Nikto is a perl based open source tool for the Linux terminal that allows users to scan and perform tests against web servers, including potentially dangerous files, outdated server versions, specific bugs and problems in those versions, and the presence of index files. This is a handy tool for testing web security, although not every check is a security problem. For installing it on Linux it’s as easy as
$ sudo apt install nikto and it’s done! Now, let’s see some examples.
The basic host scanning only requires
nikto -h and the address we want to check. For example:
This will return general information about our localhost. As default, the port is 80. We can also ask for a certain address using URL syntax. This is an example with a normal output:
We can check specific ports adding
-p and the port or using URL syntax. For example:
$ nikto -h 192.168.0.1 -p 83 $ nikto -h https://192.168.0.1:83/
If not specified, Nikto will check first HTTP and then, if it fails, HTTPS. If you are sure it’s using SSL and want to hurry things up, just add
-ssl at the end. We can also check multiple ports using commas, like this:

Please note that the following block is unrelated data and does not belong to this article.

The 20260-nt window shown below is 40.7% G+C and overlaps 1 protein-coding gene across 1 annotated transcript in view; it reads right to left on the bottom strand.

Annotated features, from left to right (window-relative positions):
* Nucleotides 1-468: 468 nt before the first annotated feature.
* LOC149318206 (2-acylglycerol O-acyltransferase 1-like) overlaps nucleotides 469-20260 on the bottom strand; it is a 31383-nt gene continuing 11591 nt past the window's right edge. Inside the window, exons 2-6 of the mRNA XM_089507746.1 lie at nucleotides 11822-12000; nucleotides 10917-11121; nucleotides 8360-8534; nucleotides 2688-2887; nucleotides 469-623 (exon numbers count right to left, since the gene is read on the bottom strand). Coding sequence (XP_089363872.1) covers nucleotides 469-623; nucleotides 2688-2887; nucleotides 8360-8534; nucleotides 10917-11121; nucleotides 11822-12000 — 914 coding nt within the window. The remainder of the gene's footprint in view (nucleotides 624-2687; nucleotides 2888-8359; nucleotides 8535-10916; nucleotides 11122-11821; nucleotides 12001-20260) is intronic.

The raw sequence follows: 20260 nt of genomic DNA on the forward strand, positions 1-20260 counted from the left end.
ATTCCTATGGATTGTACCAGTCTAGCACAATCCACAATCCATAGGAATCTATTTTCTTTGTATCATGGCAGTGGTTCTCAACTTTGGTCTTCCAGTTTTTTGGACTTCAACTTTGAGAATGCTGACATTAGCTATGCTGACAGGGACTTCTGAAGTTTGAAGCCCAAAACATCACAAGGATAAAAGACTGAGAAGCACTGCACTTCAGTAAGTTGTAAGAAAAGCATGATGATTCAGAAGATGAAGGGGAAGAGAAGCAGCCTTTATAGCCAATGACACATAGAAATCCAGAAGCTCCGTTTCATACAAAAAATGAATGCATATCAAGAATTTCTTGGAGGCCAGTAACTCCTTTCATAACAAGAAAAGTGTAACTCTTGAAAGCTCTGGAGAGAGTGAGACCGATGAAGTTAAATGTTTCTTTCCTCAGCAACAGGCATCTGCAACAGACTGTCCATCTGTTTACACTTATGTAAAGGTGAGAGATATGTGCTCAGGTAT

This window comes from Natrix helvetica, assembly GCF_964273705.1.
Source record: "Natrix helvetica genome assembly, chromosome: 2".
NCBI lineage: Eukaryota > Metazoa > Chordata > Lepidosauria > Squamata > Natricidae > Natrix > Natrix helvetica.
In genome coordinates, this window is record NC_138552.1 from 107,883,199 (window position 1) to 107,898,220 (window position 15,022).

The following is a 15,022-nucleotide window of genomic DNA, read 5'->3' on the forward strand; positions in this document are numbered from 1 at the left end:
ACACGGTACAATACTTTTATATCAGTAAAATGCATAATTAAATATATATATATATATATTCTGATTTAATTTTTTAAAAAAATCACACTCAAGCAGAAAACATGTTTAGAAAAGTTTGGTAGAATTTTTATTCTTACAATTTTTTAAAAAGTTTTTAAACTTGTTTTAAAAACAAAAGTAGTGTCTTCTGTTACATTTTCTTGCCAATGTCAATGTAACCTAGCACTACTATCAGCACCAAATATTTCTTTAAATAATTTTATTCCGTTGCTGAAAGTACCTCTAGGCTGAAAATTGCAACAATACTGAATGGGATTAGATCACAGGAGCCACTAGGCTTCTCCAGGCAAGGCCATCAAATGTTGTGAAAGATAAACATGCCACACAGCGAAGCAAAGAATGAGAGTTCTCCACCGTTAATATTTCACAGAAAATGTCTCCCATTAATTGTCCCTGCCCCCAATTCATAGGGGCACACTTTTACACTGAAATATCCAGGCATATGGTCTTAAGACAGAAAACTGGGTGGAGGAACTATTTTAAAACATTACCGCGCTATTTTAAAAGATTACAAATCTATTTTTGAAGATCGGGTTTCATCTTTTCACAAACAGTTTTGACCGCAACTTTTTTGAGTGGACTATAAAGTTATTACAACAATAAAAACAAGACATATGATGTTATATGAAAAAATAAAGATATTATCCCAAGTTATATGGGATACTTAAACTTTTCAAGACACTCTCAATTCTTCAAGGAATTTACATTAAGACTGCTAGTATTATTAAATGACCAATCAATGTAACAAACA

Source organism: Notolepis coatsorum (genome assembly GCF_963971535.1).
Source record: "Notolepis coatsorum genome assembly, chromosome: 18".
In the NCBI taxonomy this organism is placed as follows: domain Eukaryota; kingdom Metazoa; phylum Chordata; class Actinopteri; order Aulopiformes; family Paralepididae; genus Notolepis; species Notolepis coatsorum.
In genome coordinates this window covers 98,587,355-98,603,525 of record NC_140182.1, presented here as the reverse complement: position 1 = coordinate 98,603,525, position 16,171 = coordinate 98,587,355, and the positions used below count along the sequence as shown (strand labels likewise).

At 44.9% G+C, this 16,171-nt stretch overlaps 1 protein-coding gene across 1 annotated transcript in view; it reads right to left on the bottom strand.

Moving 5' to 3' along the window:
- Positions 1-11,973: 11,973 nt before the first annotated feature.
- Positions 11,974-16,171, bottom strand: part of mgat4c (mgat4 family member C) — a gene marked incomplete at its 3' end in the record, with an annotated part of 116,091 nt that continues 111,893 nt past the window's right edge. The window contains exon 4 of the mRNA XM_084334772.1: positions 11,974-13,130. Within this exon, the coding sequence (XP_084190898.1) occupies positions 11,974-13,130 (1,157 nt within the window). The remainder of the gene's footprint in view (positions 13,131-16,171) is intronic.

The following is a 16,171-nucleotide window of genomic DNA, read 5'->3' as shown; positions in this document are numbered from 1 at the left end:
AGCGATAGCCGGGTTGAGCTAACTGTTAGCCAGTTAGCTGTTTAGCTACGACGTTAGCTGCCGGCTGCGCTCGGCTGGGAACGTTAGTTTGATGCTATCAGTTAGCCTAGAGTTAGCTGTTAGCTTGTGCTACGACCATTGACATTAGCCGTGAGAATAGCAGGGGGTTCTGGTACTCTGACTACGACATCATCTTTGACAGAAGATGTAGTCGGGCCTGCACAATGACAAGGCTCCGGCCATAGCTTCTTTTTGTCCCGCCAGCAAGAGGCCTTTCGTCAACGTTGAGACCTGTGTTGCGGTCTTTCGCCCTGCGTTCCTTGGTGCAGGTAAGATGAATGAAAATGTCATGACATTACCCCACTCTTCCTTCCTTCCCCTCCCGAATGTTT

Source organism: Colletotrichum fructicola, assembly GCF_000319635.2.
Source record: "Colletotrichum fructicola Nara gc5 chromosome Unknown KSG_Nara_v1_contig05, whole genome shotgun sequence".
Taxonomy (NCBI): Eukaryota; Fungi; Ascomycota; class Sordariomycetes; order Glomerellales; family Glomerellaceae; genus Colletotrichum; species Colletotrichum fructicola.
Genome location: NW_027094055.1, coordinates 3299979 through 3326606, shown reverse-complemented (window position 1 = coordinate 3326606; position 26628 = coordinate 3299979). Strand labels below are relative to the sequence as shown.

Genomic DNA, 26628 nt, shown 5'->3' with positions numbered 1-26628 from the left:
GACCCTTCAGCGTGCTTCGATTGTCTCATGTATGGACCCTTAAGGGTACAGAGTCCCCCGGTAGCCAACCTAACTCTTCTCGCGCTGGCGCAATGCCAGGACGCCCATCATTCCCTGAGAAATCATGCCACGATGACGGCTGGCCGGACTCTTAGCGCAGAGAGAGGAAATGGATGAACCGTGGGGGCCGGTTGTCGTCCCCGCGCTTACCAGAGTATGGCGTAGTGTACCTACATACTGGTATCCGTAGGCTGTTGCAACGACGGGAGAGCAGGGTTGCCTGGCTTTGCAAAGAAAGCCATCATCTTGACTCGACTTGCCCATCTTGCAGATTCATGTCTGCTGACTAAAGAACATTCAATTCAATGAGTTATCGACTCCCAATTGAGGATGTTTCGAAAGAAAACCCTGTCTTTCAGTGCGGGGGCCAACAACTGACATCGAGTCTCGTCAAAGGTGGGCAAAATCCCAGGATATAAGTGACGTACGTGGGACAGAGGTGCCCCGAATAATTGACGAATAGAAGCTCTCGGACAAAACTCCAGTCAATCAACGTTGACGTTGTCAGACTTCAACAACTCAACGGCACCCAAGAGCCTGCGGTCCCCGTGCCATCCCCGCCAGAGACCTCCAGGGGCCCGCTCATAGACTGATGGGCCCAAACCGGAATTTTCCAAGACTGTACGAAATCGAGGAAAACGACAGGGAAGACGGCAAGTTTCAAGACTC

$ nikto -h 192.168.0.1 -p 50, 83, 443
What else can we do? Well, we can set up proxies if we want! How? First of all we should look for nikto.conf file. If you are not sure where it is, look for it using
whereis nikto.conf and that should throw a clue. Then set your proxy variables
PROXYHOST, PROXYPORT, PROXYUSER, PROXYPASS, and save. When it’s done you should be able to use the
-useproxy option, like this:
$ nikto -h 192.168.0.1 -p 50 -useproxy
What is it useful for? For example, we can add a localhost proxy on a web host and analyze the requests using Burp Suite.
Last but not least, I’d like to mention “Plugins”. Beforehand, nikto used to have an option called
-mutate that allowed the user to execute specific scripts. Now it’s deprecated, and it uses a series of plugins, also the user can add more customs plugins to the tool. To see all the default plugins available we should use
$ nikto -list-plugins
To sum it up, this is a flexible, open tool, that comes in handy when we need a fast, general idea of a server state.